Government Financial Support to Business in Northern Ireland - An Analysis

16 Jun 2017 Geoff Nuttall    Last updated: 16 Jun 2017

Government support for the private sector in Northern Ireland is an important part of its economic strategy. This report considers how this support impacts on people on low incomes.

On balance this is a positive report. It outlines numerous areas in which the private sector can access financial support from government and reflects on the fact that the support available is generally well received.  It makes a number of suggestions for how the support could be improved and how new enterprises can be better supported.  Perhaps most crucially the report explores how people on low incomes can be supported to establish their own business. This is an interesting and important inclusion as the option of self-employment for people on benefits or low incomes is not often a feature of debates about unemployment, poverty and worklessness.

The Northern Ireland Executive’s economic strategy promotes several core themes aimed at improving the competitiveness of the Northern Ireland economy with a focus on export led growth.  Specifically, the strategy aims to: 
Stimulate Innovation, R&D and creativity

  • Improve employability and the level, relevance and use of skills
  • Encourage business growth
  • Compete in the global economy
  • Develop a modern and sustainable economic infrastructure that supports economic growth

Significant levels of business support are provided from public funds.  In the context of a difficult public sector spending environment, slow economic growth and impending policy decisions on how best to fund a reduction in Corporation tax, NICVA’s Centre for Economic Empowerment commissioned Webb Advisory with support from Ross Boyd Limited and Ulster University to map business support provision that contains an element of financial support and to consider whether the effectiveness of this support could be improved.  This report is accompanied by a spreadsheet that covers:

  • Financial support programmes
  • Capital gains tax reliefs
  • Business owner taxes
  • Corporation taxes
  • Investor reliefs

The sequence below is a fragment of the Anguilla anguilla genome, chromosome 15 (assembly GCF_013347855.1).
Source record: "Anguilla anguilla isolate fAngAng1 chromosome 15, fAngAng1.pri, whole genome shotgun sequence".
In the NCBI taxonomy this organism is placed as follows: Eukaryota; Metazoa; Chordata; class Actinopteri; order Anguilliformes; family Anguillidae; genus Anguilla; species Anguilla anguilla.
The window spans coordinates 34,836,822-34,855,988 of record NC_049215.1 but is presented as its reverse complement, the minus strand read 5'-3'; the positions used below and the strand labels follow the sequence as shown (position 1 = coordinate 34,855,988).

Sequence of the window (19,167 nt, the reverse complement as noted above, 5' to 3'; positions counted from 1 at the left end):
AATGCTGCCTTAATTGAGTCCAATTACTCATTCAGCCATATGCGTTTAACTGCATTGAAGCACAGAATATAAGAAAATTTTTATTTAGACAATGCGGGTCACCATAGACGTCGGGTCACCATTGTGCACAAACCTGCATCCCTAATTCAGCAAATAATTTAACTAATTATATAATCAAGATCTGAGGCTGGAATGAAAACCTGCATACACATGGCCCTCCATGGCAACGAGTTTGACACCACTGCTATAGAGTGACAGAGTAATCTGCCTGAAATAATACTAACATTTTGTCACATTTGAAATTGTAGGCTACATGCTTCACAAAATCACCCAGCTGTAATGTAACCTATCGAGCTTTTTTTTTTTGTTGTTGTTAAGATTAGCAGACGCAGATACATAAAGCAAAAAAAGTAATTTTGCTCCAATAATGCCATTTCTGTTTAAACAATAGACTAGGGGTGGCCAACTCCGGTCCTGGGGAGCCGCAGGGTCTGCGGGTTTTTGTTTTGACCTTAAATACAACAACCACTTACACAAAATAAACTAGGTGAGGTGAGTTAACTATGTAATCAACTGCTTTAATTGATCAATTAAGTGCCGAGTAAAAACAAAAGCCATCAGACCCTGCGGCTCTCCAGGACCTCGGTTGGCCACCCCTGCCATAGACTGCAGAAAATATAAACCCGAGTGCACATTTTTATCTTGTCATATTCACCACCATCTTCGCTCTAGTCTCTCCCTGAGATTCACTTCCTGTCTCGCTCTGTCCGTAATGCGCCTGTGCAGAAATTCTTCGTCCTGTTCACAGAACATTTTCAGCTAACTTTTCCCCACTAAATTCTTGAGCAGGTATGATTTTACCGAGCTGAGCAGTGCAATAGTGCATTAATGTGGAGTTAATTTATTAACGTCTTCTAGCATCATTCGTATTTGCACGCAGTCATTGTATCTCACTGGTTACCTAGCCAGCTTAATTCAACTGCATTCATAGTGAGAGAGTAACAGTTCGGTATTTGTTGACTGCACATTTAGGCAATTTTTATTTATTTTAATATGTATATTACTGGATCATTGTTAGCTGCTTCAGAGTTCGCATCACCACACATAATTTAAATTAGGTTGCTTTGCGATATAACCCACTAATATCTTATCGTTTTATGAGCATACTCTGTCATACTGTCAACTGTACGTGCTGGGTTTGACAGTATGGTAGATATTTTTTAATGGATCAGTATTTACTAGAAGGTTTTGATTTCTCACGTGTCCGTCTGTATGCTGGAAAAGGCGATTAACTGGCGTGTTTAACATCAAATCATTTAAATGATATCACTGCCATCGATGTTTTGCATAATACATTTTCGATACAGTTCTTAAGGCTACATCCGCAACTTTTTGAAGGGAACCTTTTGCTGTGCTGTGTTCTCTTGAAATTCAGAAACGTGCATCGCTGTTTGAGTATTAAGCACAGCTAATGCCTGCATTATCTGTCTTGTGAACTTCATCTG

• Employee tax allowances
  • Alternative finance

Top line conclusions: 

  • Provision of the right business support is vital for growth
  • Government has an important role to play
  • Financial support must be aligned with policy aims and identified weaknesses
  • Integrated solutions are more valuable than money
  • Capability and access is key

Specific Recommendations

The Startup Refunds for Entrepreneurs (SURE) is a tax relief incentive in Ireland where new business owner operators can apply for an income tax refund on up to €100,000 of income in the previous 6 years to the value of the investment made in establishing their business. In addition, Startup Company Relief provides relief from corporation tax for new startup companies for the first three years of trading in respect of profits from a new trade and chargeable gains on the disposal of assets used in the trade.   As with all taxes, there are eligibility criteria and exemptions but if Northern Ireland’s policy aim is to create a more entrepreneurial, private sector led economy, we recommend exploring how the potential impact of introducing a similar policy in Northern Ireland.  Might this be as effective, or more effective, than reducing the headline rate of corporation tax to 12.5%?  

Secondly, the West Belfast works programme that is currently being funded through the social investment fund aims to deliver 300 salaried work placements in West Belfast and Shankill.  Self-employment has been included in the programme meaning that 20people are able to progress to self-employment while receiving a guaranteed wage through the West Belfast Works programme.  Early indications are that the self-employment element of the programme is proving to be a success, enabling people who wouldn’t have been able to make the transition into self-employment to do so.  It is important to track the results of a full post project evaluation but it may be worth considering how to expand this programme to a wider audience.

 

 

by Geoff Nuttall

Head of Policy and Public Affairs

[email protected]